Russia’s Revenge for Bayraktars through Fakes

How will Russia react to the use of Bayraktar drones by the Ukrainian Armed Forces? This was the main question arising after the Ukrainian UAV hit the enemy cannon on the territory of the occupied “ORDLO.”

It appears that the response was mostly uniform: Russians unanimously condemned this “harsh” response of the Armed Forces, though in different ways. In addition, the Russian information forces resorted to a special operation: they hacked Ukrainian websites, posted fake messages discrediting the Armed Forces, and then cited those messages in the Russian media.

The Centre for Strategic Communication together with the communication team of the Commander-in-Chief of the Armed Forces conducted an analysis of this information attack.

Immediately after the Bayraktar hit the enemy cannon, which was shooting the Hranitne locality in the Donetsk oblast, the Ukrainian side highlighted what was special about the counterattack. Namely, they explained that this step was:

  • the first combat use of high-precision weapons—strike UAVs;
  • a demonstration of the Armed Forces’ military power;
  • a natural response to armed provocation;
  • a logical step after diplomatic conflict resolution methods failed;
  • revenge for the Ukrainian soldier killed by the occupiers;
  • and even a humane act, because no means of defeating manpower were used, it was only the equipment that was destroyed.

In response, the Russian side accused Ukraine of all mortal sins: violation of the Minsk agreements, the use of prohibited weapons, preparation for further escalation of the conflict and even large-scale “liberation of territories.” They also said that the supply of such high-precision weapons to Ukraine “does not contribute to the settlement of the Donbas situation.”

But what was clear among all these statements was that Russians could not fully believe how decisive the Ukrainian Armed Forces were. Even the head of the Russian Foreign Ministry, Sergey Lavrov, stressed that “information is being checked,” because “it is difficult to tell the truth from fiction.”

“You’re all lying”

The reasons for these doubts became partly clear after a more careful analysis of the information field of the occupied Donbas and Russia. It turned out that apart from militant narratives, there was also debunking that was disseminated at the same time: that there had allegedly been no Bayraktar strike. It was allegedly staged. What is more, this statement was attributed to Ukraine’s Minister of Defence Andrii Taran.

“Ukraine has never used Bayraktar strike drones in the conflict in eastern Ukraine … The video disseminated in the media is a fake created by pro-Russian mercenaries. The video clearly shows it was a pre-laid engineering charge that went off, not a munition from the drone” — this fake quote was published on the website Dialogue.


The Centre for Strategic Communication contacted the editors of the website, asking to clarify the source of the statement. They responded that they had not published such news, and that the website had been hacked. A statement later appeared on their website, and the news item was rewritten.

But this information was already spread to the Russian segment of the Internet. The first publications emerged in the collaborator channels on Telegram.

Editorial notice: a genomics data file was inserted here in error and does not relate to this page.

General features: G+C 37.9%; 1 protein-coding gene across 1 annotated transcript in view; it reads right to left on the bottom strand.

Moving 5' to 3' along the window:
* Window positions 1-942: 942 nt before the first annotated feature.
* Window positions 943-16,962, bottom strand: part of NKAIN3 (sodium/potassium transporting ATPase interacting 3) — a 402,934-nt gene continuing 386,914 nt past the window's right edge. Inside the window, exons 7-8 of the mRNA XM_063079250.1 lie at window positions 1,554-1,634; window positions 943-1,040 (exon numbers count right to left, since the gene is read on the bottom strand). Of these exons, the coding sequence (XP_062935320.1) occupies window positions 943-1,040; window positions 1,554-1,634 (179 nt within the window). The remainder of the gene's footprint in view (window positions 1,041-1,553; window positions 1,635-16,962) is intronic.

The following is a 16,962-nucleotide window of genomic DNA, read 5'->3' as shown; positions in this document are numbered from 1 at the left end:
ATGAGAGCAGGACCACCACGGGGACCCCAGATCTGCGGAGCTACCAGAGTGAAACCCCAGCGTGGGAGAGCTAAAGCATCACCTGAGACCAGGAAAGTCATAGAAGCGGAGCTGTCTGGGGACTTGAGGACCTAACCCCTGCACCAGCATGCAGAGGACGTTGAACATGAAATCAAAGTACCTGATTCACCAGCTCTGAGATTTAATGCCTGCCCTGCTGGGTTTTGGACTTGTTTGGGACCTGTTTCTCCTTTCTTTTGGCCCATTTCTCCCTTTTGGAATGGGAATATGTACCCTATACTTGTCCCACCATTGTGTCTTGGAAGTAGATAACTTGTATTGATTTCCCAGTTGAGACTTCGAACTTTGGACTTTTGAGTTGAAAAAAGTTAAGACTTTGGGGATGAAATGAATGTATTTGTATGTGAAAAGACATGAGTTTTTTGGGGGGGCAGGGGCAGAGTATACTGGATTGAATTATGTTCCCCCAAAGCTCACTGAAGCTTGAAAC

Later, it moved on to more “prestigious” propagandists: Alexander Kots, TV channel “Tsargrad”, Lenta.ru, etc.

The manner of the special operation clearly indicated that it was Russian special services behind it.

But the story did not move forward, since clear evidence was widely publicized, while the source of this story was suspicious at best. Russians were ready to insist that Ukrainians had lied again, but this plan was thwarted by proper communication on the part of the Ukrainian Armed Forces.

Gay battalion, crimes against children and the Armed Forces surrounded — same old fakes

Since the Taran story failed, the hostile special services immediately proceeded to come up with new ones, based on old narratives. And soon, an entire series of hacker attacks was perpetrated against Ukrainian websites.

First, one Telegram channel published a link to a website with a collection of “crimes of the Ukrainian Armed Forces against children.”

Later, the same resource came up with a story that the 80th brigade of the Armed Forces would serve as a basis for a separate Blue Tornado battalion, where only gay men would serve. It was announced on the hacked Invictus Games website—a sports portal for veterans with injuries or disabilities.

The next (and probably not the last) fake was the “appeal” of “entrapped” Ukrainian soldiers to President Zelenskyy. They made a direct reference to the battle of Ilovaysk. This fake proved “the most successful,” since it was cited even by Olga Skabeyeva on Rossiya TV channel.

Thus, the last few days have seen a typical information and psychological special operation in Russia. It consisted of the following stages: 

  • creation of a fake (Taran’s statement, gay battalion, suffering children, entrapped soldiers);
  • publication of the fake on a hacked Ukrainian website;
  • legalization of misinformation through messages in the “grey segment” of the media (Telegram profiles);
  • further dissemination in the Russian media.


The purpose of the operation was to discredit Ukraine’s military success and to prevent the improvement of Ukrainian soldiers’ and citizens’ morale after a successful counterattack. 


This method, a massive fake attack, was chosen because Russia’s response arsenal has already become quite limited. Ukraine has shown that it is ready to respond to military aggression in a military way.

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